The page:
The Naples Players current production of Fiddler on the Roof offers much to admire and appreciate. The direction and choreography by Dawn Labrecht Fornaro are well conceived and well executed. The casting is all appropriate. The set is not only attractive and practical, it is evocative and it somehow, within a seemingly simple overall concept, conveys the changing moods of the action. While the vocals are inconsistent, there are some lovely voices. Particularly appealing is the beautiful young woman who plays and sings the part of Hodel, Bianca Prioletti. The first act, mostly comic, is consistently entertaining.
However, in the second act, where the story takes on a more serious tone, the wind comes out of the sails of this production. The dramatic tension dissipates, and the wrapping up of the various plot elements is more mechanical than moving.
Some of this may be due to the portrayal of Tevye. Players who perform for love should not be taken too much to task. Bob Staeheli looks, sings and speaks like Tevye. Missing, though, is the outsized humanity and heart of the character, and some of the humor. A Tevye who is merely life sized is not big enough. Performances at the Sugden would often benefit from restraint. This performance seems overly restrained. But it is early days. The run is just beginning, and Mr. Staehili has all the pieces there. There is time to grow.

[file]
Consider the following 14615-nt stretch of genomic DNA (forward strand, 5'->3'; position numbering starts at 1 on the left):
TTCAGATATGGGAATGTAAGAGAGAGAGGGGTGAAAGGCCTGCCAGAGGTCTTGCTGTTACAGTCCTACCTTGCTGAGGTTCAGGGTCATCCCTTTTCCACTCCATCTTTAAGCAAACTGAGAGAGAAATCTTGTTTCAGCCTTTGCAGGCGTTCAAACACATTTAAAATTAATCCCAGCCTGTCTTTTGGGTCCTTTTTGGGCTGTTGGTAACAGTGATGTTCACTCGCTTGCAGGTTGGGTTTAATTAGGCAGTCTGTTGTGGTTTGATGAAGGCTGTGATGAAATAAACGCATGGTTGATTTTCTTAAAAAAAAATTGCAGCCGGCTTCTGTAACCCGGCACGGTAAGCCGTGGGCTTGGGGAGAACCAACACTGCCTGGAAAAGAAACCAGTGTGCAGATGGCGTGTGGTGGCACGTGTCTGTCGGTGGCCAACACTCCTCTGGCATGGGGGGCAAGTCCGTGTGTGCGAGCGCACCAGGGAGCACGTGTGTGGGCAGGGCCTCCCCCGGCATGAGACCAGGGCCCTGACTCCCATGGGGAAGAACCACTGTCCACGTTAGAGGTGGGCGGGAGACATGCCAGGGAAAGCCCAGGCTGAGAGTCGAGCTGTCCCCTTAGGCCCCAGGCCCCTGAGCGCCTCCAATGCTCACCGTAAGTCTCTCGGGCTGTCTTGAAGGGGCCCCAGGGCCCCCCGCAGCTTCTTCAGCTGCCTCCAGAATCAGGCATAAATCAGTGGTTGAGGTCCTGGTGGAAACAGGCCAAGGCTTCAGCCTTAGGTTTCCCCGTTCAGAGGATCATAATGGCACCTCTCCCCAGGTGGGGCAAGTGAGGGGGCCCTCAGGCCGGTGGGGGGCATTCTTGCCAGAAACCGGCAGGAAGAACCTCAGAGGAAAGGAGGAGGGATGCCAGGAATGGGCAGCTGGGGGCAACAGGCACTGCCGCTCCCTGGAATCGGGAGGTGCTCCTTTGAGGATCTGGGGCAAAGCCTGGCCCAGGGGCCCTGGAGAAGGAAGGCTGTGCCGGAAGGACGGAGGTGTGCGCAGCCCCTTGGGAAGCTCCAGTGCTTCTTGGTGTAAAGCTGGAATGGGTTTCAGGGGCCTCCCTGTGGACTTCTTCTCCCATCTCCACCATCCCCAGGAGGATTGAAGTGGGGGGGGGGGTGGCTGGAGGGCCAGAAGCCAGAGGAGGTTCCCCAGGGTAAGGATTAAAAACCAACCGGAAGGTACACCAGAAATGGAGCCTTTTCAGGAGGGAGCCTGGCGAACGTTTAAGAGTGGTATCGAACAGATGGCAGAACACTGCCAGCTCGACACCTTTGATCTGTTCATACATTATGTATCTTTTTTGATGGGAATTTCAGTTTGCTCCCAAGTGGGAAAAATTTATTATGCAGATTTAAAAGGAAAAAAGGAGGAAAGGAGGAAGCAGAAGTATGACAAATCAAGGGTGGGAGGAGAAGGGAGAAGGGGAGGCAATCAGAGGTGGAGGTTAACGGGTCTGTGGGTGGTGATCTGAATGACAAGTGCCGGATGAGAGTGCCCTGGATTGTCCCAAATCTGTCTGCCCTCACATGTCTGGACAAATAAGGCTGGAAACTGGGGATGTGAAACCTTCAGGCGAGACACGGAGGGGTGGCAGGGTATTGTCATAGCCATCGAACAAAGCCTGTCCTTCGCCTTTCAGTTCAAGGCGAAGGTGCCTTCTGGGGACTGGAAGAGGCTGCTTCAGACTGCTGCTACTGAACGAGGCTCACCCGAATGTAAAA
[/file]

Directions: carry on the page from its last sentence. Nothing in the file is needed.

Another outsized character is taking the stage at TheatreZone, as that company presents a premiere of a new one-man play about infamous Broadway producer David Merrick. It is called The Beast of Broadway and it should be seen.
The action occurs on the day of the opening of Merrick’s production of 42nd Street in 1980. Gower Champion, the director, had died that day and Merrick insisted on keeping a lid on the news until after the opening. Many in the theater world never forgave him for what they saw as an act of exploitation.
The script is full of funny, nasty remarks about Merrick’s theatrical contemporaries and reminiscences about his career. It is not just a stand-up act. There is a natural flow to the work and a dramatic arc. The portrait that emerges of Merrick is, oddly, given his reputation, that of a man of a certain integrity, who never claimed to care about anything but the show, and whose success benefitted many an actor, playwright and director. David Garrison is a wonderful surprise, a very good actor, effective and at home in the role. It is difficult in a one-person show to know how much is contributed by the actor and how much by the director, but the collaboration works here.
Given Merrick’s views about reviewers as reported in this play, one is wary of making any criticism, not matter how insightful and constructive. One teeny comment, however, is that the production would benefit if the playwright or the actor let out the beast from time to time, so that we could see more clearly what Merrick’s many enemies saw. Merrick seems to have been supremely disciplined in his own way, but not what anyone would call restrained.